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Couple gets their marriage back on track in 'Hope Springs'

Dec. 27, 2012 @ 12:00 AM

Movies & More reviewer John Gillispie thinks Meryl Streep gives a fine performance in "Hope Springs," which may be uncomfortable for some people to watch.

"Hope Springs," which is rated PG-13 and now available on DVD, takes a look at a married couple's sometimes-awkward-but-also-heartfelt attempts to get their love life on track.

Although it seems to me that "Hope Springs" has been promoted as a comedy, the movie shows us the routine married life of Kay (Meryl Streep) and Arnold (Tommy Lee Jones) and is depressing at times. The couple's children are grown and Kay and Arnold live together but sleep in separate bedrooms. They don't seem to talk about their feelings or the other important things in life.

At Kay's insistence the couple go on a trip to receive counseling from Dr. Feld (played by Steve Carell). Carell's character comes across as a professional who wants to help Kay and Arnold find each other again and save their marriage. I think it would have helped the movie to show us Carell's character interacting with a member of his family or in a setting outside of his office to show another side to the character and give Carell more to do.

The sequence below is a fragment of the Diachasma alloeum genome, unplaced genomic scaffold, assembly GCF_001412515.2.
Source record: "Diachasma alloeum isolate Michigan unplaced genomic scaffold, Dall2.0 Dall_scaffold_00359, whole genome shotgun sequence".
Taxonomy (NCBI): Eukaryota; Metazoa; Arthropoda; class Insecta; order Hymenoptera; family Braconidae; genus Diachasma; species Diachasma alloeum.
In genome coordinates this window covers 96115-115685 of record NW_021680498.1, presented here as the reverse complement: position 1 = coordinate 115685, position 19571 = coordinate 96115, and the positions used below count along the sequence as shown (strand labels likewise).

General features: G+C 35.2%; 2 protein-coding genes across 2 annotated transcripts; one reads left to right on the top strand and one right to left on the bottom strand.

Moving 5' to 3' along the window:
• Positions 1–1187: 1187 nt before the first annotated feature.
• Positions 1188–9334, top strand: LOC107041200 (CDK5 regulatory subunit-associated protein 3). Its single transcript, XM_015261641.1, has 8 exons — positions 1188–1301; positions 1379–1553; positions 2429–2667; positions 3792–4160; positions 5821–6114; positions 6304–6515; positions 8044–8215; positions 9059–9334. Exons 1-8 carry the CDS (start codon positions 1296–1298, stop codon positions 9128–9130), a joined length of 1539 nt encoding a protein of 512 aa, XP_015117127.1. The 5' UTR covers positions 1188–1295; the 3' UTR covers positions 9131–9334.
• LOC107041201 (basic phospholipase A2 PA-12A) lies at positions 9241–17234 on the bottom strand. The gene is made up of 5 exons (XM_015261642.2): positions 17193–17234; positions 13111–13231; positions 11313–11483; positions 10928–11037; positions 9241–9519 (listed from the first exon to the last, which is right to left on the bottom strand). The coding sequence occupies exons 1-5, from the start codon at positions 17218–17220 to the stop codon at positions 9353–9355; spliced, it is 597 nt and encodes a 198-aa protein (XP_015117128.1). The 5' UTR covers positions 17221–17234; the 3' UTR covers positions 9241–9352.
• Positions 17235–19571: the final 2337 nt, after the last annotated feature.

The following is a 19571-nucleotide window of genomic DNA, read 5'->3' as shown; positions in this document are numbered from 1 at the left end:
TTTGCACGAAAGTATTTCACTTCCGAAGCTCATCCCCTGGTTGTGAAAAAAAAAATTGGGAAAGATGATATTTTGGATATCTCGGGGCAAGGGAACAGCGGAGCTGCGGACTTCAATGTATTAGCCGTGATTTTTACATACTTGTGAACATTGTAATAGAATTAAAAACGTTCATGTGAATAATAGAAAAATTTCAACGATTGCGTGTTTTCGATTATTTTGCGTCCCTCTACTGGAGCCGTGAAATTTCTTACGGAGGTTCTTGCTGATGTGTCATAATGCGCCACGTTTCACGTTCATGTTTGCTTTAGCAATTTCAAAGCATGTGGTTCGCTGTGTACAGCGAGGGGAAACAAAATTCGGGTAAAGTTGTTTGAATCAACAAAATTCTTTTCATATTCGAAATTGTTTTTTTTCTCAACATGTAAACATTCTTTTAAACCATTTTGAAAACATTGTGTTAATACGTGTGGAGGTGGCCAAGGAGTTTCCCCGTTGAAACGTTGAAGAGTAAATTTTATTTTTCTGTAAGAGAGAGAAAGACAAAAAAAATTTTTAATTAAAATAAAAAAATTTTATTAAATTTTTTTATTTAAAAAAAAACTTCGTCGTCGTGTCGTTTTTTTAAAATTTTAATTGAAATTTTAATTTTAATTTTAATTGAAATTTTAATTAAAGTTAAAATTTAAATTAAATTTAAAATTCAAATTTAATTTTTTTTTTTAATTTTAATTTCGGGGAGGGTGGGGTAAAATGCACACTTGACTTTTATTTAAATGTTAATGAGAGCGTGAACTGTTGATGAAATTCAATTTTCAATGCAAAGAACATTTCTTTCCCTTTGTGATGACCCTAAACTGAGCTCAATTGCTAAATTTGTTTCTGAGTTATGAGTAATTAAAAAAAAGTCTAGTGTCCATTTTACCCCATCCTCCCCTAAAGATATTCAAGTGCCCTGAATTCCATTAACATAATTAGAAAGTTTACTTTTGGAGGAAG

The characters in "Hope Springs" talk about sex a lot and I felt that some of the discussions and exercises given to the couple by Dr. Feld were uncomfortable to watch. Yet, the movie does seem to show us a couple's honest attempts to talk about how their marriage came to be the way it is. Kay and Arnold try to get their love life working again, but it takes time and that seems realistic as well.

Tommy Lee Jones' character is a little difficult to like in the beginning, but as the movie continues, his character's actions become easier to understand.

Elisabeth Shue has a great scene as a bartender who tries to make Kay feel better. Jean Smart and Mimi Rogers also have small roles in the film.

So, there are a few laughs in "Hope Springs" but I felt the movie was much more serious than funny.

John Gillispie is the public relations director for the Huntington Museum of Art. Contact the writer at jgillisp@hmoa.org.

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